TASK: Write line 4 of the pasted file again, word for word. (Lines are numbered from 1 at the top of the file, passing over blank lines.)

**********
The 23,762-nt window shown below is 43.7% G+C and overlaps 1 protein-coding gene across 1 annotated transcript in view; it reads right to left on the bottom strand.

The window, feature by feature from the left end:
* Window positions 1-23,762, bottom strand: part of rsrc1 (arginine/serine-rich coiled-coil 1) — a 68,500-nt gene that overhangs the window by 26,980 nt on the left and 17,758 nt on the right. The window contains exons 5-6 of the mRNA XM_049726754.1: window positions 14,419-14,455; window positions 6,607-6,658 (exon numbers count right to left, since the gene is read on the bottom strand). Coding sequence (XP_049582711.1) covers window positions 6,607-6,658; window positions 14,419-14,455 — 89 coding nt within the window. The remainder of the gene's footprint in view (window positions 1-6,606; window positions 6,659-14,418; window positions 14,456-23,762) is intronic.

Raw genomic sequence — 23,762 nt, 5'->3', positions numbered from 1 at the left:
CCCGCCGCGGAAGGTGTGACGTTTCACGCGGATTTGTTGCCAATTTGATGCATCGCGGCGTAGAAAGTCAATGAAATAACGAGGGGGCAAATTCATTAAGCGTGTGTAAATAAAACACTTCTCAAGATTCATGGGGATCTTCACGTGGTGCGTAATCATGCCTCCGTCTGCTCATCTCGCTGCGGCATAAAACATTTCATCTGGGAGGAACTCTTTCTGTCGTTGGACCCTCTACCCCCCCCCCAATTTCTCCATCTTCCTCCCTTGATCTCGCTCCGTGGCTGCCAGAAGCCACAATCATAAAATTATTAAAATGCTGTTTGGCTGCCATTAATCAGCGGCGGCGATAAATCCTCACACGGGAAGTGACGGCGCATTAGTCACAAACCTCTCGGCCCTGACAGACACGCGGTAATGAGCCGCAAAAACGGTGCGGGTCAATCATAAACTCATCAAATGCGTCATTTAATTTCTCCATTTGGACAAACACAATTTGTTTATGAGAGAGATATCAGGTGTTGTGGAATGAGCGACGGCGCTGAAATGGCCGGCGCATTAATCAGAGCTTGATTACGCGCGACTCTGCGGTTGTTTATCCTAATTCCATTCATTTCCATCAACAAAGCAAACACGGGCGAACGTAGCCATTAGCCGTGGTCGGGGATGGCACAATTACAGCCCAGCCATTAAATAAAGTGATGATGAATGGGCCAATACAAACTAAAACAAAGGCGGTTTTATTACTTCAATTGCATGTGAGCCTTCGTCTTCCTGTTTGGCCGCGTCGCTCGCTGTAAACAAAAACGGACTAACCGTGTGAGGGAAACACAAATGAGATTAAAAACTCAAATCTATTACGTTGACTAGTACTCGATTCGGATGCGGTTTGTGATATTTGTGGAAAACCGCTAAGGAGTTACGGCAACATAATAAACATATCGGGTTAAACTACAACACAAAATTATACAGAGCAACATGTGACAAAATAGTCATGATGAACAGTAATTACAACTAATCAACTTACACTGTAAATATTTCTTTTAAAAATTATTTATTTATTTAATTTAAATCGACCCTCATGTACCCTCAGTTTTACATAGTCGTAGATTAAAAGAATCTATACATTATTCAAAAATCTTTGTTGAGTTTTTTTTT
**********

Raw genomic sequence — 23,762 nt, 5'->3', positions numbered from 1 at the left: